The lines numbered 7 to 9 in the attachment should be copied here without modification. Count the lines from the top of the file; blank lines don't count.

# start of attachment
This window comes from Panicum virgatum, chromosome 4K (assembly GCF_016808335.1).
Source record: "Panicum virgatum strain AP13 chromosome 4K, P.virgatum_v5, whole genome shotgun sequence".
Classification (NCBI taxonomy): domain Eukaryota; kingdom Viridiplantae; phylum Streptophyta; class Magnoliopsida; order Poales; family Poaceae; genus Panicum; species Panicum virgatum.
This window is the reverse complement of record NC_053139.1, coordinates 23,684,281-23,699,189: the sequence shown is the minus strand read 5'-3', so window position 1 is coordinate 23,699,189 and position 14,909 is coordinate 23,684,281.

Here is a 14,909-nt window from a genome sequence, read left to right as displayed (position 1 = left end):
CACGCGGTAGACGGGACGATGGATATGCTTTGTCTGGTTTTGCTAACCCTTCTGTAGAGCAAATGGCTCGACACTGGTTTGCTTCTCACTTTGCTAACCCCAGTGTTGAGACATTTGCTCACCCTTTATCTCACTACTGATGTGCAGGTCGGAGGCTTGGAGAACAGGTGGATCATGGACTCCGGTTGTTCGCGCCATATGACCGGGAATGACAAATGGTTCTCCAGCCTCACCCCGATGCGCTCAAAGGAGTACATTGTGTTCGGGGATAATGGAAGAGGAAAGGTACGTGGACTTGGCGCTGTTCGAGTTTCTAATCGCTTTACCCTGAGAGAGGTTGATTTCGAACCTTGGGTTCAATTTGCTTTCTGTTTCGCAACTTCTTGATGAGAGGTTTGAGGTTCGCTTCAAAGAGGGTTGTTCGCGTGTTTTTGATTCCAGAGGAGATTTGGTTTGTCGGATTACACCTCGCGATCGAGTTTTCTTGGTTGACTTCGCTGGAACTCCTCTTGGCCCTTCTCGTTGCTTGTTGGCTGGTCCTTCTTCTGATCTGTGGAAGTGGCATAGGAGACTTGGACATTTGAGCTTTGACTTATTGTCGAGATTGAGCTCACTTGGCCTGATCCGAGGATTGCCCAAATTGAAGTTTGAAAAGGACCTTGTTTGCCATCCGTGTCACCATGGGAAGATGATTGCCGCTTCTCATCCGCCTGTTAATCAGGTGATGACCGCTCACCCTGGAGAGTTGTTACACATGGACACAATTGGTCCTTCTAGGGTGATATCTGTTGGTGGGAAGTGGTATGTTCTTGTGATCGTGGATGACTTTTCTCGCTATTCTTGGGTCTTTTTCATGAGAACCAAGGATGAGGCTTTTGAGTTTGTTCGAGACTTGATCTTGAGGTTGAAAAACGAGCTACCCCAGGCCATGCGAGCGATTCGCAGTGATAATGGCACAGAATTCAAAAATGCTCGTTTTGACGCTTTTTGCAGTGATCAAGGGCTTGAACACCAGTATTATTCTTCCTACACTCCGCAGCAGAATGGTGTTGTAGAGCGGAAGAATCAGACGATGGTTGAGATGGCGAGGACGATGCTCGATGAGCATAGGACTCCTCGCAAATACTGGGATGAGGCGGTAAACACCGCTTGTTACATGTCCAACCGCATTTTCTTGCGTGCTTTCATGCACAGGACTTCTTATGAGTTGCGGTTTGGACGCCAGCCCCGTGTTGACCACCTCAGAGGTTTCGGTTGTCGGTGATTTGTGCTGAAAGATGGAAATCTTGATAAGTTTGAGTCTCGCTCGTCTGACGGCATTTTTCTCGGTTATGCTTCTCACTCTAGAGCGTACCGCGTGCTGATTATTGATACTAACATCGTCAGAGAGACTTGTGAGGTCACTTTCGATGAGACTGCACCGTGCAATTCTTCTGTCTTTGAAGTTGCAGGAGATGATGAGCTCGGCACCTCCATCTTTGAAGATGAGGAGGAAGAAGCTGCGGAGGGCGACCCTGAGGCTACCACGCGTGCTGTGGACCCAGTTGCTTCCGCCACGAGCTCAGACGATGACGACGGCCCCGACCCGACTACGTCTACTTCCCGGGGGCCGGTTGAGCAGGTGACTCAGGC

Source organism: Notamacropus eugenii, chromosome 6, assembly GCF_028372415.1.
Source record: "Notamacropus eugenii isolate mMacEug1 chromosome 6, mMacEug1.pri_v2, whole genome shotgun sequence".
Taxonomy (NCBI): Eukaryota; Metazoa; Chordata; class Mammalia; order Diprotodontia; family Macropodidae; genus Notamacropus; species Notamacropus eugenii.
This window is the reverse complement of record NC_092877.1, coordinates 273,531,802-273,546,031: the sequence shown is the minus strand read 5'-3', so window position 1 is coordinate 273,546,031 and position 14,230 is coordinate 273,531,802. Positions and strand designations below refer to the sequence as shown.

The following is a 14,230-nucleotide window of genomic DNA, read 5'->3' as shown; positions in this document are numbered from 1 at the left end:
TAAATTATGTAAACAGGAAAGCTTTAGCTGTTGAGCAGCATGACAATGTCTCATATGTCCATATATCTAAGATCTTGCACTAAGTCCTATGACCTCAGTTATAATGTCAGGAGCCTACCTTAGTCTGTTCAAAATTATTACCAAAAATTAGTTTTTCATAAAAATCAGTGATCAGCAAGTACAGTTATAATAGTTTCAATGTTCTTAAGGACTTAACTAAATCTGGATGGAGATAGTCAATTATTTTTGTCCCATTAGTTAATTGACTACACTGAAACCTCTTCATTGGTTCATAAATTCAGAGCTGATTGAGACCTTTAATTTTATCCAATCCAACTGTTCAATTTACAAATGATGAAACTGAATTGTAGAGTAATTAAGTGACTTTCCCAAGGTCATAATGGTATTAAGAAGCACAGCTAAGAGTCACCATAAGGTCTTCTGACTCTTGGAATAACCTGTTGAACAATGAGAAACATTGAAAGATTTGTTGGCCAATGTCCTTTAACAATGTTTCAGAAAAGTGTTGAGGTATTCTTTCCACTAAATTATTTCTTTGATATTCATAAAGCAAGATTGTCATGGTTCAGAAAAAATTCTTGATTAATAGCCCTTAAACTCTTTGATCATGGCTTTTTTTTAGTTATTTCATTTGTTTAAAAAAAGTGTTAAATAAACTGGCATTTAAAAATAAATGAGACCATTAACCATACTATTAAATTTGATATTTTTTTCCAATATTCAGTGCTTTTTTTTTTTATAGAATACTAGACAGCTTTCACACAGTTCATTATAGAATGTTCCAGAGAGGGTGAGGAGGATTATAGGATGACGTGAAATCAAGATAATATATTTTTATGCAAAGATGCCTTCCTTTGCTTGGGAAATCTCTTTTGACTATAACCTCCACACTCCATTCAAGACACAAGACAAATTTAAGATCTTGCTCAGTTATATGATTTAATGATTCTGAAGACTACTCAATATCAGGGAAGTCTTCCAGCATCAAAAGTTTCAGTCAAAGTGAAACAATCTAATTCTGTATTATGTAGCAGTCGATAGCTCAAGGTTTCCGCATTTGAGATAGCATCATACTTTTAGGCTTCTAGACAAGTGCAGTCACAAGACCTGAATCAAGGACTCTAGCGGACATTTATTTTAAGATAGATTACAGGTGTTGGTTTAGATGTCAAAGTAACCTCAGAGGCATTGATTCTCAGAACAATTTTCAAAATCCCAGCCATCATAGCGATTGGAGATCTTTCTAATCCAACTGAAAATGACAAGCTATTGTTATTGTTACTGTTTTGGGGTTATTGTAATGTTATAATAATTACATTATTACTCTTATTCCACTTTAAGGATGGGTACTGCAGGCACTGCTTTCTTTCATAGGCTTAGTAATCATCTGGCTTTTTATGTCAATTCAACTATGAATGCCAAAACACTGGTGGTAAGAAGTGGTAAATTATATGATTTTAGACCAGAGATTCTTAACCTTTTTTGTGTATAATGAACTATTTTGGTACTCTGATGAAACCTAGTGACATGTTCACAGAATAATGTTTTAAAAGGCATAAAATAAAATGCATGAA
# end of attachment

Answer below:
Source organism: Notamacropus eugenii, chromosome 6, assembly GCF_028372415.1.
Source record: "Notamacropus eugenii isolate mMacEug1 chromosome 6, mMacEug1.pri_v2, whole genome shotgun sequence".
Taxonomy (NCBI): Eukaryota; Metazoa; Chordata; class Mammalia; order Diprotodontia; family Macropodidae; genus Notamacropus; species Notamacropus eugenii.